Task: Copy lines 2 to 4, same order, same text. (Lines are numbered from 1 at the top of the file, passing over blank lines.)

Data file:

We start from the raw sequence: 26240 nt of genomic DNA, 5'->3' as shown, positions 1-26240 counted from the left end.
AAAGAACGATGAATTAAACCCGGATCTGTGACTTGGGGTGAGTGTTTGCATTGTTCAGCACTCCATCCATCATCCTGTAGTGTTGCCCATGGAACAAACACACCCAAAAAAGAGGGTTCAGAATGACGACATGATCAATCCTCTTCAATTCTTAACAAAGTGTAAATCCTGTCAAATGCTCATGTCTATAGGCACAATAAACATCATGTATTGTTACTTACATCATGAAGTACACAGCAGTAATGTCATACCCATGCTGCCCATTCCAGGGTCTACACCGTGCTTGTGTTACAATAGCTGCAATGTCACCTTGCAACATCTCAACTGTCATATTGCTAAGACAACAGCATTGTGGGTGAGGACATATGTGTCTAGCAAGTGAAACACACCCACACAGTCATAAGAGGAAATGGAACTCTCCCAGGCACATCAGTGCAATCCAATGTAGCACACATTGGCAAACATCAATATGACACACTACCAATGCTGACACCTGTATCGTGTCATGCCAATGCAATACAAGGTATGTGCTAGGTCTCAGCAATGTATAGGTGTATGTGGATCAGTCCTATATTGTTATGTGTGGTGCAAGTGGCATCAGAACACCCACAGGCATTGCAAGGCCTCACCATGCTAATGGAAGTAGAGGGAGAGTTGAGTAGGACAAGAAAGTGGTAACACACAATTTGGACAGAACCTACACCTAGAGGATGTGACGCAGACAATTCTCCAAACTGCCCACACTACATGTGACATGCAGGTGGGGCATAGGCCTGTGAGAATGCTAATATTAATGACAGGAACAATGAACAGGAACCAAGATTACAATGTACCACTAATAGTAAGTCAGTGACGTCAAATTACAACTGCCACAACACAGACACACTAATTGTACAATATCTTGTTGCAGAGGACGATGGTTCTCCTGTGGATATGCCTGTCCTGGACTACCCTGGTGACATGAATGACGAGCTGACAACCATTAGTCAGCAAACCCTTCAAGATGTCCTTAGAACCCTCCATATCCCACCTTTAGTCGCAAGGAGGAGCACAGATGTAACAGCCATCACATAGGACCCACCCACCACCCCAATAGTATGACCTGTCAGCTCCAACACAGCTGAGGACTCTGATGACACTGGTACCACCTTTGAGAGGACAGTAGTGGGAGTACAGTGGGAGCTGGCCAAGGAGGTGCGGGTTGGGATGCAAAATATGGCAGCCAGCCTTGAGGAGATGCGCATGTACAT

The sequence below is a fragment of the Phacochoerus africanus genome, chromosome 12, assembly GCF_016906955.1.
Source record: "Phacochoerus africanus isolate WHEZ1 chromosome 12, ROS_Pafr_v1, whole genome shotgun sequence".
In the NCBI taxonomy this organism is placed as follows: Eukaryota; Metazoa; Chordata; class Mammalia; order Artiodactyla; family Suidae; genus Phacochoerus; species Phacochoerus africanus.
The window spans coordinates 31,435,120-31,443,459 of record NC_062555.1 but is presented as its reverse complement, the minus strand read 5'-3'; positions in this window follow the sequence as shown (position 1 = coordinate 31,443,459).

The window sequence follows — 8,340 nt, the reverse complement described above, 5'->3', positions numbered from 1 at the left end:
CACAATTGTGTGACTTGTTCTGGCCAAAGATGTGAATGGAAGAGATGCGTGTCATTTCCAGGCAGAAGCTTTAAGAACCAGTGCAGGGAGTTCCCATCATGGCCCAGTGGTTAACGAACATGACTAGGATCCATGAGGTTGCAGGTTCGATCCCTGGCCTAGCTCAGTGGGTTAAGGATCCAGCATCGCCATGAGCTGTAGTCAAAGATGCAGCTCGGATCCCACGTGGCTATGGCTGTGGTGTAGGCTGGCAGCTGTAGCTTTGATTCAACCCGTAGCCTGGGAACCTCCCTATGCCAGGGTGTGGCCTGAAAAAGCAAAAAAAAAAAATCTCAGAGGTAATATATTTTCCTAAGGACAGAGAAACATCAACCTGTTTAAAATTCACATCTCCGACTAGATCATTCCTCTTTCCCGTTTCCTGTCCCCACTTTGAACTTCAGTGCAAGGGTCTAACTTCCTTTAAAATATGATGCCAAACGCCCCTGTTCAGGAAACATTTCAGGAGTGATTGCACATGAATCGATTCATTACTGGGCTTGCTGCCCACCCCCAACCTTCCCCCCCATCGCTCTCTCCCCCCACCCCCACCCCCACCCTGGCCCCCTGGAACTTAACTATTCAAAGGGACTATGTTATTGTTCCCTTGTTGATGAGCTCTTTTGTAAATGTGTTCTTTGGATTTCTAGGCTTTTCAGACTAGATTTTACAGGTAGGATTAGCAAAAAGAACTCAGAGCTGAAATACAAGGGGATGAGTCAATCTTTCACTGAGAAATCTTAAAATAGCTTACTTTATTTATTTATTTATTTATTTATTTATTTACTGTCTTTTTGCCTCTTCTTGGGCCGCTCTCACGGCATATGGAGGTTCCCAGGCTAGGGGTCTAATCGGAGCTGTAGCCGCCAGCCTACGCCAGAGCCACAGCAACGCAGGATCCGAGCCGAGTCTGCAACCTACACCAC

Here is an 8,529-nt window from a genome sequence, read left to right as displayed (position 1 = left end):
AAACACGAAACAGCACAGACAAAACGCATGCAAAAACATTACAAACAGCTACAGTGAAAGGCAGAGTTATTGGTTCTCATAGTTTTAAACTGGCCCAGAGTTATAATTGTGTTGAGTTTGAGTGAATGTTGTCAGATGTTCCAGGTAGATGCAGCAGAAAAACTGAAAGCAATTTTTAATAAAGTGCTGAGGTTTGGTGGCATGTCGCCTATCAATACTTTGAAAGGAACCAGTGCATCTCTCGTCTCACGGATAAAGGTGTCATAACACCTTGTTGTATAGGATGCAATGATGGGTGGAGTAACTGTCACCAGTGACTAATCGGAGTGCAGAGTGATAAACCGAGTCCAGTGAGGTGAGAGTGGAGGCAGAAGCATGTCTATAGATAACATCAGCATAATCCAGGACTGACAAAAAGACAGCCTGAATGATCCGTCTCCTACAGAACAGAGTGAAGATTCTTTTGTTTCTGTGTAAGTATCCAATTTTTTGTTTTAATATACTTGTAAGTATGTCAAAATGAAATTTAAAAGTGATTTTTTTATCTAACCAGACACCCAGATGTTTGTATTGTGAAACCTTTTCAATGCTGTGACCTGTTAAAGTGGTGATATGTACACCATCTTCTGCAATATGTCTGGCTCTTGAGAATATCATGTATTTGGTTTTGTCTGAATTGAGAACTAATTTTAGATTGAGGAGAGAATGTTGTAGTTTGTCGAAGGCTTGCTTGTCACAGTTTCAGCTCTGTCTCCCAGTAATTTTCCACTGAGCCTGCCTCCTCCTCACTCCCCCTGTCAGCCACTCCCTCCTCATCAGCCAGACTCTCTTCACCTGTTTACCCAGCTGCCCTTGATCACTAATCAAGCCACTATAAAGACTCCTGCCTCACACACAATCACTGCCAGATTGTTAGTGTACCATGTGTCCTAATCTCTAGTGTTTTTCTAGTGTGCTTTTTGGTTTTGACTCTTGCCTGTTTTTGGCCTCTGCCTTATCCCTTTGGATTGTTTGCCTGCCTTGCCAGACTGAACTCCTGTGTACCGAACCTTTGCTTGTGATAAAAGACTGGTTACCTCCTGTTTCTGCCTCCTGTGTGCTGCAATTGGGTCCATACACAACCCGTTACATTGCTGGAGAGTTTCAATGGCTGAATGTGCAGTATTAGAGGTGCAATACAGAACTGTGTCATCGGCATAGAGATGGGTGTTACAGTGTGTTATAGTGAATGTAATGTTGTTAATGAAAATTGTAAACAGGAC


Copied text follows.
AAAGAACGATGAATTAAACCCGGATCTGTGACTTGGGGTGAGTGTTTGCATTGTTCAGCACTCCATCCATCATCCTGTAGTGTTGCCCATGGAACAAACACACCCAAAAAAGAGGGTTCAGAATGACGACATGATCAATCCTCTTCAATTCTTAACAAAGTGTAAATCCTGTCAAATGCTCATGTCTATAGGCACAATAAACATCATGTATTGTTACTTACATCATGAAGTACACAGCAGTAATGTCATACCCATGCTGCCCATTCCAGGGTCTACACCGTGCTTGTGTTACAATAGCTGCAATGTCACCTTGCAACATCTCAACTGTCATATTGCTAAGACAACAGCATTGTGGGTGAGGACATATGTGTCTAGCAAGTGAAACACACCCACACAGTCATAAGAGGAAATGGAACTCTCCCAGGCACATCAGTGCAATCCAATGTAGCACACATTGGCAAACATCAATATGACACACTACCAATGCTGACACCTGTATCGTGTCATGCCAATGCAATACAAGGTATGTGCTAGGTCTCAGCAATGTATAGGTGTATGTGGATCAGTCCTATATTGTTATGTGTGGTGCAAGTGGCATCAGAACACCCACAGGCATTGCAAGGCCTCACCATGCTAATGGAAGTAGAGGGAGAGTTGAGTAGGACAAGAAAGTGGTAACACACAATTTGGACAGAACCTACACCTAGAGGATGTGACGCAGACAATTCTCCAAACTGCCCACACTACATGTGACATGCAGGTGGGGCATAGGCCTGTGAGAATGCTAATATTAATGACAGGAACAATGAACAGGAACCAAGATTACAATGTACCACTAATAGTAAGTCAGTGACGTCAAATTACAACTGCCACAACACAGACACACTAATTGTACAATATCTTGTTGCAGAGGACGATGGTTCTCCTGTGGATATGCCTGTCCTGGACTACCCTGGTGACATGAATGACGAGCTGACAACCATTAGTCAGCAAACCCTTCAAGATGTCCTTAGAACCCTCCATATCCCACCTTTAGTCGCAAGGAGGAGCACAGATGTAACAGCCATCACATAGGACCCACCCACCACCCCAATAGTATGACCTGTCAGCTCCAACACAGCTGAGGACTCTGATGACACTGGTACCACCTTTGAGAGGACAGTAGTGGGAGTACAGTGGGAGCTGGCCAAGGAGGTGCGGGTTGGGATGCAAAATATGGCAGCCAGCCTTGAGGAGATGCGCATGTACAT

The sequence below is a fragment of the Phacochoerus africanus genome, chromosome 12, assembly GCF_016906955.1.
Source record: "Phacochoerus africanus isolate WHEZ1 chromosome 12, ROS_Pafr_v1, whole genome shotgun sequence".